Financial Times

"A powerful wake-up call."
—Foreign Affairs

"The big advantage of political scientists over even the shrewdest and luckiest of eavesdropping journalists is that they have the training to give us a bigger picture.... [Levitsky and Ziblatt] bring to bear useful global and historical context... [showing] the mistakes democratic politicians make as they let dangerous demagogues into the heart of power."
The Sunday Times"If this were fiction, the thrills of this book would remind you of the thrills you had when you first read 1984, It Can't Happen Here, The Plot Against America and The Handmaid's Tale. If this were fiction, you could lie in the sand and enjoy the read. But this book is not fiction. And this book is not just about the past. And this book is not just about other countries. [It] should be on your reading list this summer."
—Tufts Now

"The authors argue, with good evidence, that democracies aren't destroyed because of the impulses of a single man; they are, instead, degraded in the course of a partisan tit-for-tat dynamic that degrades norms over time until one side sees an opening to deliver the death blow. Donald Trump is not a dictator. But it's impossible to read How Democracies Die without worrying that our collective decay of democratic norms may open the door to one down the line—perhaps even one of an entirely different ideological persuasion."
—Wall Street Journal

"Steven Levitsky and Daniel Ziblatt offer one of the best forensic accounts available of the crimes against democracy in America.... The diagnosis is compelling, and their book is essential, even compulsive, reading."
Survival: Global Politics and Strategy

"[How Democracies Die] is a stellar deep-dive into a series of modern democracies that ceased to be."
—Daily Kos
"Maybe have a drink before digging into this one. Levitsky and Ziblatt trace the fall of democracies throughout history with agonizing clarity, going right up to our current perilous moment."
—Entertainment Weekly

"Levitsky and Ziblatt are not entirely pessimistic… but they leave readers in no doubt that they should be worried about the state of American democracy."
Slate


"Chilling… A provocative analysis of the parallels between Donald Trump's ascent and the fall of other democracies."
Kirkus Reviews
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#2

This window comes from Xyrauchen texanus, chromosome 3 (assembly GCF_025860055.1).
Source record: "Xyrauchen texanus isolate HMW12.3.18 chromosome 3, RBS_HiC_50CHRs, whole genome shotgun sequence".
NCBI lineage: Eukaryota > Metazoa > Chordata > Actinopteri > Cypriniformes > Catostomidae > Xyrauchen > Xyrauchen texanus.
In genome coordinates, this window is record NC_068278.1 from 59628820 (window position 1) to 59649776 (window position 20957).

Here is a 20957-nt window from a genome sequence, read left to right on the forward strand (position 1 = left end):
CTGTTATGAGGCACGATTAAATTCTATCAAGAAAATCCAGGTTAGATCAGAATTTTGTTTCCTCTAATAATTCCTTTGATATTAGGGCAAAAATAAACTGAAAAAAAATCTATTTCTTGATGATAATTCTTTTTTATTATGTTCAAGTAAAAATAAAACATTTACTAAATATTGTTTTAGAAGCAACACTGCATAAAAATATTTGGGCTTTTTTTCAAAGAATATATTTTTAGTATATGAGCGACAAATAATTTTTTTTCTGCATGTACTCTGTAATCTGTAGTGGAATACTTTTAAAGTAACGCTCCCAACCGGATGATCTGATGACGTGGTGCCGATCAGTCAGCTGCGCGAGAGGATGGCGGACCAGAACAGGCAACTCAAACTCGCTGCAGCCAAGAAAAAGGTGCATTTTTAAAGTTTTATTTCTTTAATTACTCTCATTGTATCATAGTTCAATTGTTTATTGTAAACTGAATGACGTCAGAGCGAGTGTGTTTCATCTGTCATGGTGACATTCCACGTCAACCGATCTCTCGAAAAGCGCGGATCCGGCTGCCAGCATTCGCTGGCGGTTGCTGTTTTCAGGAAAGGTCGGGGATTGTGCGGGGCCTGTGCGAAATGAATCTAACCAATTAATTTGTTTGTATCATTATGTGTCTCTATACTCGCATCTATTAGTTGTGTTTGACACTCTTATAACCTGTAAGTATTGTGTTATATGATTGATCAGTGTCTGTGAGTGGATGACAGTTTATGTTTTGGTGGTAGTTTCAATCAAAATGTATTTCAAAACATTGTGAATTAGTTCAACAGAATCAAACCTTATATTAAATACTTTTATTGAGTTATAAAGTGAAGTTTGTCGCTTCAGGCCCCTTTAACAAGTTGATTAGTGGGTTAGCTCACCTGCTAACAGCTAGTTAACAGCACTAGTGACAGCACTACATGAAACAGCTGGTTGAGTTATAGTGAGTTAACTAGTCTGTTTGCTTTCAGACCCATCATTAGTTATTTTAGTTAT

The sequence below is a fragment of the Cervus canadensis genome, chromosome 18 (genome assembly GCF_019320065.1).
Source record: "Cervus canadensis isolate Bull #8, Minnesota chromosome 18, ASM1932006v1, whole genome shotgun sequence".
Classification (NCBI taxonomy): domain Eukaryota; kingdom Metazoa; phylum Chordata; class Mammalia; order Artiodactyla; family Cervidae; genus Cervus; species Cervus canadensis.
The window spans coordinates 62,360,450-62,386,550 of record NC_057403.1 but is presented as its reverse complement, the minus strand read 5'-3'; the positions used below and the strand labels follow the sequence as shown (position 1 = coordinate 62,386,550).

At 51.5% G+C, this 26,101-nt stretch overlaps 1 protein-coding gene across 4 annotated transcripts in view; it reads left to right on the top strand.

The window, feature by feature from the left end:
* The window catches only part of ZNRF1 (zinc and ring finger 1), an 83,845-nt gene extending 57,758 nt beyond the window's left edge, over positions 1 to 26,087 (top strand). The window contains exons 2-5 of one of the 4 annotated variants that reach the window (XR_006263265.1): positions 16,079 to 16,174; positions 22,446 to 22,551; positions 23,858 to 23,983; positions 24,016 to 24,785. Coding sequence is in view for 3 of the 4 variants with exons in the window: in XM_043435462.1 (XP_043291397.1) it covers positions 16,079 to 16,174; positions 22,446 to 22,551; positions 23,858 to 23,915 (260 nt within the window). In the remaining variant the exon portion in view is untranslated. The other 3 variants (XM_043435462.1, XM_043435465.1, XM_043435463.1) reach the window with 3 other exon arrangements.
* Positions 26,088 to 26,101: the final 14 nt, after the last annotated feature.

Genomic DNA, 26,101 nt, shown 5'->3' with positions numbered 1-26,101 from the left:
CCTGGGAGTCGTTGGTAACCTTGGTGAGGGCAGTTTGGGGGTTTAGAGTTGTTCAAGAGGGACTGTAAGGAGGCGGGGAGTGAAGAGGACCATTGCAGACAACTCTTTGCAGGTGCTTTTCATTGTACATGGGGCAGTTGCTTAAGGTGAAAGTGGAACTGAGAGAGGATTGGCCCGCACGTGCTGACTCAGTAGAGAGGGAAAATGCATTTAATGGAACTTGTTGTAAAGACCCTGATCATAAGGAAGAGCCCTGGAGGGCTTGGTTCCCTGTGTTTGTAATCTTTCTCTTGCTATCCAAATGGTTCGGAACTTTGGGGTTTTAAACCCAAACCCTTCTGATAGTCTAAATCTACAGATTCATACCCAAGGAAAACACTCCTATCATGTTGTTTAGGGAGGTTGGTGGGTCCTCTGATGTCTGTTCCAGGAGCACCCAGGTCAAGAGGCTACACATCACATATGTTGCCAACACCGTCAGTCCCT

This is a good book. It's not about America exactly, but rather a warning about how the institutions of democracy come under threat using examples from around the world. Including America.
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#3
LOL! the underlying premise this book is false, we are NOT a democracy, our founders hated democracy because it was a "mob rules" dictatorship where the property and rights of the individual can be trampled by the majority. We ARE a Constitutional Republic where the property and rights of the individual is (or should I say was) sovereign. Sure we have democratically "elected" representatives but they are SUPPOSED to be bound by the Constitution but since the civil war, politicians have progressively ignored the constitution, especially the Bill of Rights.

I refuse to buy a book based on a false premise.
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#4
Quote from Theocrat
:
LOL! the underlying premise this book is false, we are NOT a democracy, our founders hated democracy because it was a "mob rules" dictatorship where the property and rights of the individual can be trampled by the majority. We ARE a Constitutional Republic where the property and rights of the individual is (or should I say was) sovereign. Sure we have democratically "elected" representatives but they are SUPPOSED to be bound by the Constitution but since the civil war, politicians have progressively ignored the constitution, especially the Bill of Rights.

I refuse to buy a book based on a false premise.
The position you're taking is referenced in the book synopsis on Amazon. It may be a worthwhile read.
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#5
Did anyone else find the several qualifiers in this review to be hilarious?:

"The best death-of-democracy book I read in 2018."
—Carlos Lozada, Washington Post

I can't tell if the reviewer liked the book at all!
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#6
Quote from biff_tannen
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Did anyone else find the several qualifiers in this review to be hilarious?:

"The best death-of-democracy book I read in 2018."
—Carlos Lozada, Washington Post

I can't tell if the reviewer liked the book at all!
I did. Sounds like it might be a couched insult.
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#7
Thanks OP. I'm assuming all of the rants in the thread are from people that didn't read the book. Oh well. Never got around to reading this so I'm happy this deal popped up.
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#8
Great Xmas gift!
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#9
Thanks OP. . Will read.

Latest to be added to list of dead democracy : India...

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#10
Quote from gubbar
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Thanks OP. . Will read.

Latest to be added to list of dead democracy : India...
Heartbreakingly true....